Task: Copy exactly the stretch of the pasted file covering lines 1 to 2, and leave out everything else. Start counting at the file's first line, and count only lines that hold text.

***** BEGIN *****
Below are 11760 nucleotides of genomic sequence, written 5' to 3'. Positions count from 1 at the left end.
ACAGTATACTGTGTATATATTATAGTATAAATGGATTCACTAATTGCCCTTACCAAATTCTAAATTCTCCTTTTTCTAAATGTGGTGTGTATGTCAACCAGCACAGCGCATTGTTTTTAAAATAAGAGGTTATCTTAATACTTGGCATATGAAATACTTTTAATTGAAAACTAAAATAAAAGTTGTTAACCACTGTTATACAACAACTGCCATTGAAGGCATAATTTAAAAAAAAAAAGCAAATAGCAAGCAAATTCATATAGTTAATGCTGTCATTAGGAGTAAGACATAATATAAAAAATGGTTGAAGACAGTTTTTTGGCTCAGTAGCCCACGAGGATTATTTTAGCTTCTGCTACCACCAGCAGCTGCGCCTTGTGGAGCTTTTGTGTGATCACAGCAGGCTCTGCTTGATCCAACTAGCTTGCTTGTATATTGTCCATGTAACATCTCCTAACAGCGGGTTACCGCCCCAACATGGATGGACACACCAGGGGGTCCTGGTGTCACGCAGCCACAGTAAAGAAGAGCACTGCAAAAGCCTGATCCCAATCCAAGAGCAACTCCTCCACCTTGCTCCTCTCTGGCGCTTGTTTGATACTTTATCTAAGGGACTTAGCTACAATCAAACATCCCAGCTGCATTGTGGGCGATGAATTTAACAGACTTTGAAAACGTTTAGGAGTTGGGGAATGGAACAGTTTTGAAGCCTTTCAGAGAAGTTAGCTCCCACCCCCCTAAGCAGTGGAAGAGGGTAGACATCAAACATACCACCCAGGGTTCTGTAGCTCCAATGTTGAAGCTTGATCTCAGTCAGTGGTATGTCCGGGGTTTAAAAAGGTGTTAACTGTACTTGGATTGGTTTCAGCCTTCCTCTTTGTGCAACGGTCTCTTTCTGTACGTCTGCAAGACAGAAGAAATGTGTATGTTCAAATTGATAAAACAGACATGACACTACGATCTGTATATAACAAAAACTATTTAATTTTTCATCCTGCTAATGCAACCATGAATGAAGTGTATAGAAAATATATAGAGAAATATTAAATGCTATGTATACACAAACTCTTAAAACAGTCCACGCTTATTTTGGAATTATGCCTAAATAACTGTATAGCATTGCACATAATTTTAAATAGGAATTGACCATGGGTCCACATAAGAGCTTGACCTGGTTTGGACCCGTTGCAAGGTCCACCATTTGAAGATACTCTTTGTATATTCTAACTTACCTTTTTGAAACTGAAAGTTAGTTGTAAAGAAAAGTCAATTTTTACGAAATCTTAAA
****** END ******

Below are 11760 nucleotides of genomic sequence, written 5' to 3'. Positions count from 1 at the left end.
ACAGTATACTGTGTATATATTATAGTATAAATGGATTCACTAATTGCCCTTACCAAATTCTAAATTCTCCTTTTTCTAAATGTGGTGTGTATGTCAACCAGCACAGCGCATTGTTTTTAAAATAAGAGGTTATCTTAATACTTGGCATATGAAATACTTTTAATTGAAAACTAAAATAAAAGTTGTTAACCACTGTTATACAACAACTGCCATTGAAGGCATAATTTAAAAAAAAAAAGCAAATAGCAAGCAAATTCATATAGTTAATGCTGTCATTAGGAGTAAGACATAATATAAAAAATGGTTGAAGACAGTTTTTTGGCTCAGTAGCCCACGAGGATTATTTTAGCTTCTGCTACCACCAGCAGCTGCGCCTTGTGGAGCTTTTGTGTGATCACAGCAGGCTCTGCTTGATCCAACTAGCTTGCTTGTATATTGTCCATGTAACATCTCCTAACAGCGGGTTACCGCCCCAACATGGATGGACACACCAGGGGGTCCTGGTGTCACGCAGCCACAGTAAAGAAGAGCACTGCAAAAGCCTGATCCCAATCCAAGAGCAACTCCTCCACCTTGCTCCTCTCTGGCGCTTGTTTGATACTTTATCTAAGGGACTTAGCTACAATCAAACATCCCAGCTGCATTGTGGGCGATGAATTTAACAGACTTTGAAAACGTTTAGGAGTTGGGGAATGGAACAGTTTTGAAGCCTTTCAGAGAAGTTAGCTCCCACCCCCCTAAGCAGTGGAAGAGGGTAGACATCAAACATACCACCCAGGGTTCTGTAGCTCCAATGTTGAAGCTTGATCTCAGTCAGTGGTATGTCCGGGGTTTAAAAAGGTGTTAACTGTACTTGGATTGGTTTCAGCCTTCCTCTTTGTGCAACGGTCTCTTTCTGTACGTCTGCAAGACAGAAGAAATGTGTATGTTCAAATTGATAAAACAGACATGACACTACGATCTGTATATAACAAAAACTATTTAATTTTTCATCCTGCTAATGCAACCATGAATGAAGTGTATAGAAAATATATAGAGAAATATTAAATGCTATGTATACACAAACTCTTAAAACAGTCCACGCTTATTTTGGAATTATGCCTAAATAACTGTATAGCATTGCACATAATTTTAAATAGGAATTGACCATGGGTCCACATAAGAGCTTGACCTGGTTTGGACCCGTTGCAAGGTCCACCATTTGAAGATACTCTTTGTATATTCTAACTTACCTTTTTGAAACTGAAAGTTAGTTGTAAAGAAAAGTCAATTTTTACGAAATCTTAAA